B lymphocytes are activated by released IL-2, IL-4 and IL-5, which determine the type of antibodies that will be produced, as well as the immunoglobulin isotype switch. Regarding the cell-mediated response, ILs released by T lymphocytes increase the phagocytic activity of macrophages, neutrophils, dendritic cells, monocytes and NK lymphocytes to combat infections [40,42-44].

T lymphocytes are activated when the T-cell receptor (TCR) and CD4 or CD8 co-receptors recognize the major histocompatibility complex (MHC) expressed on APCs and bind to peptide antigens processed by lysosomal or proteasomal mechanisms [40,45]. However, binding alone does not suffice to trigger clonal expansion, which needs a second co-stimulatory signal provided by the APCs themselves through glycoproteins known as B7.1 (or CD80) and B7.2 (or CD86).

These glycoproteins bind to the corresponding receptor on T cells (the CD28 molecule) [45].

Several studies revealed an association between polymorphisms of human genes involved in the invasion of erythrocytes by parasites and the susceptibility to vivax malaria. Additionally, the variability in genes that encode molecules involved in the immune response is associated with changes in the pattern of parasitemia, clinical aspects and susceptibility to disease [18,46].

Concerning P. vivax erythrocyte invasion receptors and ligands, individuals heterozygous for the Duffy blood group antigens (FyA/ FyB) were found to be more susceptible to malaria in Brazil [47]. However, Duffy-negative individuals may become infected with P. vivax via other receptors involved in erythrocyte recognition [47,48].

The role of the human leukocyte antigen (HLA) system in the immune response to Plasmodium antigens has been widely investigated. Allelic differences in these genes exhibited contradictory results among the various investigated endemic areas, including Brazil; therefore, it seems unlikely that they are the only mechanism responsible for deviations of the immune response [49-51].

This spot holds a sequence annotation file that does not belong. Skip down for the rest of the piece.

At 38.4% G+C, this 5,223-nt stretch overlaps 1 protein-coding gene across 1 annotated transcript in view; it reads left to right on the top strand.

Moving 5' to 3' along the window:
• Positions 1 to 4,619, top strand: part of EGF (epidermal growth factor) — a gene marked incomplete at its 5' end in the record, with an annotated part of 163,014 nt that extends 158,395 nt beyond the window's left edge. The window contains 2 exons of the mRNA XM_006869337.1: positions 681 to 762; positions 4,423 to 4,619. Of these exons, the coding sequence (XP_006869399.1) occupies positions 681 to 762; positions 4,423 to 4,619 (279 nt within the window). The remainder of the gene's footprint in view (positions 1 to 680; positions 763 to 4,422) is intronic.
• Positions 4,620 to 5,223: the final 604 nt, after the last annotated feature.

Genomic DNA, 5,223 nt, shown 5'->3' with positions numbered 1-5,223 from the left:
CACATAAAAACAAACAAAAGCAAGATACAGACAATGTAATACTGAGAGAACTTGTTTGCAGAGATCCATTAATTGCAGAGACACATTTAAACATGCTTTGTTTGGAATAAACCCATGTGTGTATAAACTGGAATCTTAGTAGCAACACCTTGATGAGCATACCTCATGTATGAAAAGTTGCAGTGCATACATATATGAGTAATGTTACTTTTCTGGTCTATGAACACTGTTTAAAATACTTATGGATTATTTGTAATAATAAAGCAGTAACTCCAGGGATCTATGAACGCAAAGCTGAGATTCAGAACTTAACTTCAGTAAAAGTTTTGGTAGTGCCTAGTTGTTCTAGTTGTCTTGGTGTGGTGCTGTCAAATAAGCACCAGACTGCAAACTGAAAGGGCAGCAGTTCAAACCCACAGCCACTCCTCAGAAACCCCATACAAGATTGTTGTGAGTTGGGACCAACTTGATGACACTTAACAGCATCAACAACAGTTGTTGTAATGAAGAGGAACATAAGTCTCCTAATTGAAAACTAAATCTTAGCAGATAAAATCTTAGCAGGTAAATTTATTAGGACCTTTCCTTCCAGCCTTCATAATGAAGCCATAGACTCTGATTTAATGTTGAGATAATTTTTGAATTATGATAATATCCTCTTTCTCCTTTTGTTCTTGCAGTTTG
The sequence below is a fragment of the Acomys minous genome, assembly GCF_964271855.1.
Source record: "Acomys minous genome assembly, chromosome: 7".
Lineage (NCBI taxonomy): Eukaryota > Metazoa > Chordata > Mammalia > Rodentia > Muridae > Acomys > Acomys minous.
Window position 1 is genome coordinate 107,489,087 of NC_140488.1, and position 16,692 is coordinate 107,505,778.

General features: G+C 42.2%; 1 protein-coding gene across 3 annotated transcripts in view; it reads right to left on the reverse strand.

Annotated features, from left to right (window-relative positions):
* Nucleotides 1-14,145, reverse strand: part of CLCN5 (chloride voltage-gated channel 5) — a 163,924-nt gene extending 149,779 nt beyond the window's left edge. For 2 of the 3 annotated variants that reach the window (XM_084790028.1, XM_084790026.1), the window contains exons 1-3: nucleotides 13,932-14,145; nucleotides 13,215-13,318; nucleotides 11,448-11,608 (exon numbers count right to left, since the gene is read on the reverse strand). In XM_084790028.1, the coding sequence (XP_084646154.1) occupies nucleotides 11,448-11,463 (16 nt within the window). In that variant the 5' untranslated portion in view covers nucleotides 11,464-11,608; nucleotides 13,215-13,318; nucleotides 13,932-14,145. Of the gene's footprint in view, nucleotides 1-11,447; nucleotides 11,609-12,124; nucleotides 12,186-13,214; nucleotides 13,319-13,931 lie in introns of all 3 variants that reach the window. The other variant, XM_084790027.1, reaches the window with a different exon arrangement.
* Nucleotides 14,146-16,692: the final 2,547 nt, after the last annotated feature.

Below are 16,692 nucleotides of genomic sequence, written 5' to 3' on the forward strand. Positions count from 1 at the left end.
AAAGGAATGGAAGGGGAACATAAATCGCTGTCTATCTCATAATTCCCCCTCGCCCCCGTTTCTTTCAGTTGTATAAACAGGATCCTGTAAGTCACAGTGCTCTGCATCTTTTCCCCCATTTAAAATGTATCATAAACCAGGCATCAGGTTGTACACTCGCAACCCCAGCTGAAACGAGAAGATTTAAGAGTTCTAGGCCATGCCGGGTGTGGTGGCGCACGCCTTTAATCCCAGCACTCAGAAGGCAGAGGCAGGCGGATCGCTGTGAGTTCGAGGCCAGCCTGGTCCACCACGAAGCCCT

The current knowledge about the genes involved in the immune response and the implications of their variability for the causes of disease has been greatly advanced by data from human genome sequencing. In addition to the genes and alleles involved in the pathogenesis of several diseases, association studies have allowed the frequencies of these alleles to be determined in these populations. Because genetic polymorphisms vary among different population groups, the heterogeneity of the Brazilian populations will contribute relevant information to the understanding of the causes of complex diseases, such as malaria. These studies also contribute knowledge on the evolution a functional implications of genetic polymorphisms.

Concluding Remarks

The development of the immune response depends on a cellular and molecular complex that is essential for the protection of humans against infectious agents, autoimmune diseases and tumors. For the immune response to adequately occur, a balance is needed in the ability of the cells to respond to infectious agents and to suppress autoimmunity [52]. Thus, polymorphisms associated with modulation of the expression of genes that encode immune response costimulatory molecules might influence the occurrence of various diseases; indeed, several recent studies demonstrated this association [53].

Variability in genes that encode molecules involved in the immune response is associated with changes in the pattern of parasitemia, clinical aspects and susceptibility to disease. The current knowledge about the genes involved in the immune response and the implications of their variability for the cause of disease has been greatly advanced by data resulting from human genome sequencing. IL-2 is a cytokine that contributes to the differentiation and survival of regulatory T cells, thereby ensuring their significance in the control of the immune response and their effective participation in the pathogenesis of several pathological conditions, such as cancer and metabolic, infectious, autoimmune and inflammatory diseases [11,12]. Therefore, IL-2 plays multiple roles in immune functions by contributing to the generation and propagation of antigen-specific immune responses [13]. Although the relevant role of this molecule in the immune response is known, more studies on its function are needed, especially concerning parasitic infectious diseases.

Acknowledgments

To all individuals enrolled in this study.

Funding Information

This study was partially supported by Laboratory of Malaria Immunogenetics, Evandro Chagas Institute/Health Ministry, Pará, Brazil and Coordenação de Aperfeiçoamento de Pessoal de Nível Superior (Capes), Brazil.